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Skin Cancer Awareness Month

Practice Safe Sun

May is Skin Cancer Awareness Month. As you head outdoors for warmer weather and fresh air amid shelter-in-place measures, the AAD encourages you to #PracticeSafeSun. Skin cancer is the most common cancer in the U.S., and unprotected UV exposure is the most preventable risk factor for skin cancer.

You can reduce your risk by:

  • Seeking shade when appropriate, remembering that the sun’s rays are the strongest between 10 a.m. and 2 p.m.

  • Wearing sun-protective clothing, such as a lightweight and long-sleeved shirt, pants, a wide-brimmed hat and sunglasses with UV protection, when possible.

  • Applying a broad-spectrum, water-resistant sunscreen with an SPF of 30 or higher to all skin not covered by clothing. Remember to reapply every two hours or after swimming or sweating.

In addition, since skin cancer is highly treatable when detected early, the AAD encourages you to perform regular skin self-exams using the ABCDEs of melanoma. If you notice any new spots on your skin, spots that are different from others, or spots that are changing, itching or bleeding, contact a board-certified dermatologist. Even during the COVID-19 pandemic, your dermatologist can examine the spot via telemedicine to determine if it needs to be tested or removed.

Learn more about how to prepare for your telemedicine appointment here, Telemedicine: How to prepare.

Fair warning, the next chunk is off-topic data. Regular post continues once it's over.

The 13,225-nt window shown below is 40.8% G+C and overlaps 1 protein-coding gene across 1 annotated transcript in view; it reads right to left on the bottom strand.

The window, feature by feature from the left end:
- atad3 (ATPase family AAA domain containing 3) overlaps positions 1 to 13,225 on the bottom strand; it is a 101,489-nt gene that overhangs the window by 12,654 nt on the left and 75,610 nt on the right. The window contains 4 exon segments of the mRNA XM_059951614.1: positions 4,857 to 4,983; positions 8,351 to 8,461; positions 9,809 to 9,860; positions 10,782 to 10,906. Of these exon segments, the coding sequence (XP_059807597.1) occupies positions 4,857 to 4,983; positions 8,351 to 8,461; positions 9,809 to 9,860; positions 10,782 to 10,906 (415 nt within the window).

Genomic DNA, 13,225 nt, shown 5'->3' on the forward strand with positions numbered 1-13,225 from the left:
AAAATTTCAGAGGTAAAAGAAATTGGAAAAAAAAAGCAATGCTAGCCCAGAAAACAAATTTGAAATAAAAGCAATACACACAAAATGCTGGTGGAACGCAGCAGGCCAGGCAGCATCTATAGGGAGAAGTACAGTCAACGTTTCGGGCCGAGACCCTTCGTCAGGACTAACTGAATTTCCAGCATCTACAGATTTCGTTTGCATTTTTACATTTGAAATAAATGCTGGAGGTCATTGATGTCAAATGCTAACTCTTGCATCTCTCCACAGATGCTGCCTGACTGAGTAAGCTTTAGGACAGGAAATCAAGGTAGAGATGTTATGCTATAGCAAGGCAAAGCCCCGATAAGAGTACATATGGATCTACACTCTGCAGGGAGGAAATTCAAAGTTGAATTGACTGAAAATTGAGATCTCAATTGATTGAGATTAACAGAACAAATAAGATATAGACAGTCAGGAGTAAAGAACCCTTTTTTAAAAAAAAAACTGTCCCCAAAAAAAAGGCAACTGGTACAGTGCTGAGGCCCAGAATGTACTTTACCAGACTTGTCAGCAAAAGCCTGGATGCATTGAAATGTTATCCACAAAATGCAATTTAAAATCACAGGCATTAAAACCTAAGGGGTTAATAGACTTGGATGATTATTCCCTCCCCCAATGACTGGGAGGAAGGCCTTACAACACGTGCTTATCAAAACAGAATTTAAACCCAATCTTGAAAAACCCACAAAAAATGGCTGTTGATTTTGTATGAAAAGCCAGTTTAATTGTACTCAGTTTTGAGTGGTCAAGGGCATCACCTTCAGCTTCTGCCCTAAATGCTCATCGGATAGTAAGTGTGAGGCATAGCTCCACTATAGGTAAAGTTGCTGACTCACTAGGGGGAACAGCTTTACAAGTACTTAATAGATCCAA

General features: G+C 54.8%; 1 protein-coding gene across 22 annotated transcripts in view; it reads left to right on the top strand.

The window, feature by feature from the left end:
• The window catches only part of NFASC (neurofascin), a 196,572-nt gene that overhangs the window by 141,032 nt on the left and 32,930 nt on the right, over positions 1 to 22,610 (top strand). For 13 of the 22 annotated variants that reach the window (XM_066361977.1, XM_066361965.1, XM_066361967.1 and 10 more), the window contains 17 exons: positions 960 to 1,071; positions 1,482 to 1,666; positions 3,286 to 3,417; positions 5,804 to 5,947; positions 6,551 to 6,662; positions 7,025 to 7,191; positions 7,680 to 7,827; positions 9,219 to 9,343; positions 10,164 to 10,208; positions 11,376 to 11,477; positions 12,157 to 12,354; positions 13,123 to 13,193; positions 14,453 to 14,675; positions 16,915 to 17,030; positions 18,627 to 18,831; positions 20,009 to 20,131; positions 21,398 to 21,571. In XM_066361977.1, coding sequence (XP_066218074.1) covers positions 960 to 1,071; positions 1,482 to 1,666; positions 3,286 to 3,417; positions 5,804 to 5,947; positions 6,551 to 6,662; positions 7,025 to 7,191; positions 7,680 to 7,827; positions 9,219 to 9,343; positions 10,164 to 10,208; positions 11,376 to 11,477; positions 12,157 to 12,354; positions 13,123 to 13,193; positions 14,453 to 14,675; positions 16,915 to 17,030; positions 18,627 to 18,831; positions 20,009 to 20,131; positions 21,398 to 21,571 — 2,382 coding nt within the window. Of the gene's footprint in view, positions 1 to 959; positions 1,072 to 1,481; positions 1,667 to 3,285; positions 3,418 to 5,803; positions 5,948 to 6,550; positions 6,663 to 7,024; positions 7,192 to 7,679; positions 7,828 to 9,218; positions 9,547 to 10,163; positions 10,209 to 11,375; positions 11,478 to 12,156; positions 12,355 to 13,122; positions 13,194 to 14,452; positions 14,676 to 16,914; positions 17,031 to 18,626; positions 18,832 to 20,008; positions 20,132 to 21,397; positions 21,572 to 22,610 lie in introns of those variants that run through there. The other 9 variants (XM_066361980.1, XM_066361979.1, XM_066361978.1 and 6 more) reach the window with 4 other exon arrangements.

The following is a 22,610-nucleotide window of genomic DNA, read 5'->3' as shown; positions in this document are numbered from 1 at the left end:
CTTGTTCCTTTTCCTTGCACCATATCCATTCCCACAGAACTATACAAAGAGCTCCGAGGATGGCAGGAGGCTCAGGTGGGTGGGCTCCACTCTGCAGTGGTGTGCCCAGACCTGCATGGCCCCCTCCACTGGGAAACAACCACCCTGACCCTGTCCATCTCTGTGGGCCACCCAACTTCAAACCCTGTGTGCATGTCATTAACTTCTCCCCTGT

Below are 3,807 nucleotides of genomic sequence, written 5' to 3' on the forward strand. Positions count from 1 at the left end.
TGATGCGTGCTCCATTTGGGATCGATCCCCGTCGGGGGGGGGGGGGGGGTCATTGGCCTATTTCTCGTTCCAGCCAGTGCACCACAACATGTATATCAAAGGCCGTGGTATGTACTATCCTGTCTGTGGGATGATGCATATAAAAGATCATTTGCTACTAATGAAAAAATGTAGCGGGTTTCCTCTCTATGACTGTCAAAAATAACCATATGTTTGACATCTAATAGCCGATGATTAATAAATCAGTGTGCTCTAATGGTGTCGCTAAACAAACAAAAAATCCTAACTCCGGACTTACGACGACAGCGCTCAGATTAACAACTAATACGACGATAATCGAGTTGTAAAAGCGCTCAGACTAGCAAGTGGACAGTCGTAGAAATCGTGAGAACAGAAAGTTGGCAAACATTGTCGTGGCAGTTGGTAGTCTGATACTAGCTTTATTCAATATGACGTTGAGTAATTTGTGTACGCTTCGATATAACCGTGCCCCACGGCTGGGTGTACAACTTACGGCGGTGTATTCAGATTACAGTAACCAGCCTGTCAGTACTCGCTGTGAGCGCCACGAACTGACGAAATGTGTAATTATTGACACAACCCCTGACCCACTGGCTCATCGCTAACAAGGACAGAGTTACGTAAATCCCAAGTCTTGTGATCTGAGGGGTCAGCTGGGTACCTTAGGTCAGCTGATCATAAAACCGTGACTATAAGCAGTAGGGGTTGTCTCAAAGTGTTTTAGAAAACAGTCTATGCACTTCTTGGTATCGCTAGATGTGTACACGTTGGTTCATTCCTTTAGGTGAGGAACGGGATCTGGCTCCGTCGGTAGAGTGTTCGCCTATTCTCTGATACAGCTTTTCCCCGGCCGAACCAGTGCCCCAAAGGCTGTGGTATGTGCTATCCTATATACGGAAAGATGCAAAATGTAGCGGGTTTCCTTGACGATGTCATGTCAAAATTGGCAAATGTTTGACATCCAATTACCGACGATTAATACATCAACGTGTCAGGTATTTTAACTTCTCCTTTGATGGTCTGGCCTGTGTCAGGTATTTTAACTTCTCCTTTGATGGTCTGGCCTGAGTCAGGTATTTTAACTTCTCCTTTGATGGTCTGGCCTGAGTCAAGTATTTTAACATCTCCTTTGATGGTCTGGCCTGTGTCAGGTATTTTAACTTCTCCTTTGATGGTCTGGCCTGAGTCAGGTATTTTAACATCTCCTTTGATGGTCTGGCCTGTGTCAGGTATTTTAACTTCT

A young woman wearing a wide brimmed hat and applying sunscreen to her face
How to prevent skin cancer

Follow these tips to protect your skin from the sun’s damaging UV rays and reduce your risk of skin cancer.

This infographic gives important information on how to protect against skin cancer, including detailing the difference between physical sunscreen and chemical sunscreen.
Say Yes to Sun Protection

Do you know that there are two types of sunscreens? Use this infographic to find out the difference between physical and chemical sunscreens.

This infographic tells you how to choose a sunscreen and how you can prevent sunburn, reduce your risk of getting skin cancer, and help prevent early signs of aging.
How to select a sunscreen

Today’s sunscreens can help prevent sunburn, skin cancer, and premature skin aging, like wrinkles and age spots. This infographic tells you how to choose a sunscreen that does all three.

A diverse collection of human portraits
Skin cancer in people of color

People of color have a lower risk of getting skin cancer than whites. But they still have a risk. Find out how to prevent skin cancer and detect it early, when it’s most treatable.

Baby with mother on the beach under an umbrella for sun protection
Infant sun protection: How to keep your baby safe

It only takes one blistering sunburn during childhood to nearly double a person’s chance of developing melanoma later in life. Follow these tips to protect your baby from the sun.

AAD's body mole map infographic thumbnail
Download the body mole map

Use the AAD’s body mole map to perform a skin self-exam, learn what to look for, and record your spots so you can refer back during your next visit with your dermatologist.

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